Structurally the second half of this book is exceptional. Those six chapters revolve around the intense, bloody launch-night of the casino. Each is devoted to an individual protagonist and some of the key events in their past which inform their present, as well as their future trajectories. Along the way their own, differing perspectives on those key hours is limited by their experience of them: what they see, who they overhear talking to whom, and who they get hit by. As events go out of eye-shot or move out of ear-shot, then we are left waiting for the next witness who might have seen more. This places you firmly in each individual’s shoes while you walk in them which is vital for your emotional investment both now and during the horrors to come. But, of course, as a reader you are privy to them all and as the dots join up in the order which Aaron has controlled to precision, you are left not only with so many secrets which no one else knows, but a burning desire to learn precisely which single, blisteringly time-sensitive question Catcher wants answered by Red Crow.

I’m ashamed that it’s taken me this long to talk about R. M. Guéra.

For if this is a cage of confinement, you couldn’t feel the bars without them being smelted behind you, cooled down while you wait then set in their stone or concrete.

To comprehend their physical constrictions and choice-based restrictions you have to be able to see them with your own eyes or else those taut tensions are lost.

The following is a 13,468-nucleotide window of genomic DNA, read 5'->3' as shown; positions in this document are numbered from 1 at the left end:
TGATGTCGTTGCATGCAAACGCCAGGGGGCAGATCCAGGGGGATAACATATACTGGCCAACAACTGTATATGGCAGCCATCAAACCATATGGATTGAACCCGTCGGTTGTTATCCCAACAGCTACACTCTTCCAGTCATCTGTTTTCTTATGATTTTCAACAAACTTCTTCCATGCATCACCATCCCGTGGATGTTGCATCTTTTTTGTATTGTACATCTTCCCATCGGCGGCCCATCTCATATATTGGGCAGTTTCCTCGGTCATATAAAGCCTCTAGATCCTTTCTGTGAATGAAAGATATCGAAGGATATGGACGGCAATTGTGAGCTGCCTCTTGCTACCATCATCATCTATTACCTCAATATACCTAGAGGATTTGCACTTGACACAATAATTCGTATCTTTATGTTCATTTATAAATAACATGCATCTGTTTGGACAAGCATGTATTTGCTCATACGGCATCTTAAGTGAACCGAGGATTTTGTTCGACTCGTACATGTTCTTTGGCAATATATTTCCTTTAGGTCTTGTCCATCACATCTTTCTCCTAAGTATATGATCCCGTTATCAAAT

As I wrote previously, the environment here is all.

The Prairie Rose Reservation is far from pretty. It’s wretched, worn out and its walls as well as its doors are all too boot-brittle thin. As a township it is insular. It is surrounded by countryside – so much countryside! – yet therein too lies its awful isolation from any judicial force which might give a  good goddamn.

Guéra draws this all this alluring nature in the form of owls, stags and bears and it is beautiful to behold. It’s just appallingly rare, so often dead and decaying, and crawling with maggots in Catcher’s drunken day-dreams or visions.

The art is both bold and fluid, well lit at night and dramatically exposed during the day.

Dino’s smooth face and open eyes are seen in stark contrast to Granny Poor Bear’s wisely narrowed slits between puffed and hooded bags, while her flabby jowls and wizened mouth speak volumes, if only anyone would listen.

The glint of light on Catcher’s green aviators under his wide-brimmed hat unexpectedly suggests mid-John Byrne as inked in different places by Klaus Jansen or Tom Palmer.

This new package contains the first two slimmer volumes with enhanced production values yielding much sharper lines and brighter colour while losing none of the original atmosphere.

If the opening few paragraphs of this review got your teeth grinding in anger at the injustice of it all, I highly recommend Ethan Hawke & Greg Ruth’s INDEH: A STORY OF THE APACHE WARS to see the white man making his first inroads before making off with the lot.

SLH

Buy Scalped Book 1 and read the Page 45 review here

Furari h/c (£18-99, Fanfare / Potent Mon) by Jiro Taniguchi…

“Get your greens! Root vegetables! Bamboo shoots from Meguro!”
“Very soon now.”
“What?”
“Sakura”
“Huh? Oh. The cherry blossom. Indeed. They say they’ve already started budding on Ueno mountain. They’ll be here before you know it. From where you’re standing the cherry blossoms look like a white cloud. It’s a real sight.”
“Wow. It must be. That’s something I’d like to see at least once.”